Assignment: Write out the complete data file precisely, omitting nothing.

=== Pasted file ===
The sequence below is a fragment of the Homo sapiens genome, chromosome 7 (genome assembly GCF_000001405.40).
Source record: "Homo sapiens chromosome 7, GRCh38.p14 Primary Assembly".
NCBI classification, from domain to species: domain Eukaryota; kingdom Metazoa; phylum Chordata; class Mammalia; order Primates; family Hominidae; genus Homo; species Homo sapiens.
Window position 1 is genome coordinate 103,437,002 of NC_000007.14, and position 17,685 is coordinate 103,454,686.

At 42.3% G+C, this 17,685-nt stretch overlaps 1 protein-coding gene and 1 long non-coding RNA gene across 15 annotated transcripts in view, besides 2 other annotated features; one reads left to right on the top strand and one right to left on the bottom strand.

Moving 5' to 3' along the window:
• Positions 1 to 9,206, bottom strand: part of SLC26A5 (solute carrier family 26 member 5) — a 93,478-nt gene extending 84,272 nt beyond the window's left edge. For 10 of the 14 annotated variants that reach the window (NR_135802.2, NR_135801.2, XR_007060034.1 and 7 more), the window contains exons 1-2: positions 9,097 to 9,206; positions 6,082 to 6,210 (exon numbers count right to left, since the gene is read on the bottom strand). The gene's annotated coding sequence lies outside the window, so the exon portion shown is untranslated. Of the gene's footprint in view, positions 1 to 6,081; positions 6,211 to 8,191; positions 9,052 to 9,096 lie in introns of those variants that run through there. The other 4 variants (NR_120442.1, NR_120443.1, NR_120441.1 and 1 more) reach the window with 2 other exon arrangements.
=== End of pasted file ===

The sequence below is a fragment of the Homo sapiens genome, chromosome 7 (genome assembly GCF_000001405.40).
Source record: "Homo sapiens chromosome 7, GRCh38.p14 Primary Assembly".
NCBI classification, from domain to species: domain Eukaryota; kingdom Metazoa; phylum Chordata; class Mammalia; order Primates; family Hominidae; genus Homo; species Homo sapiens.
Window position 1 is genome coordinate 103,437,002 of NC_000007.14, and position 17,685 is coordinate 103,454,686.

At 42.3% G+C, this 17,685-nt stretch overlaps 1 protein-coding gene and 1 long non-coding RNA gene across 15 annotated transcripts in view, besides 2 other annotated features; one reads left to right on the top strand and one right to left on the bottom strand.

Moving 5' to 3' along the window:
• Positions 1 to 9,206, bottom strand: part of SLC26A5 (solute carrier family 26 member 5) — a 93,478-nt gene extending 84,272 nt beyond the window's left edge. For 10 of the 14 annotated variants that reach the window (NR_135802.2, NR_135801.2, XR_007060034.1 and 7 more), the window contains exons 1-2: positions 9,097 to 9,206; positions 6,082 to 6,210 (exon numbers count right to left, since the gene is read on the bottom strand). The gene's annotated coding sequence lies outside the window, so the exon portion shown is untranslated. Of the gene's footprint in view, positions 1 to 6,081; positions 6,211 to 8,191; positions 9,052 to 9,096 lie in introns of those variants that run through there. The other 4 variants (NR_120442.1, NR_120443.1, NR_120441.1 and 1 more) reach the window with 2 other exon arrangements.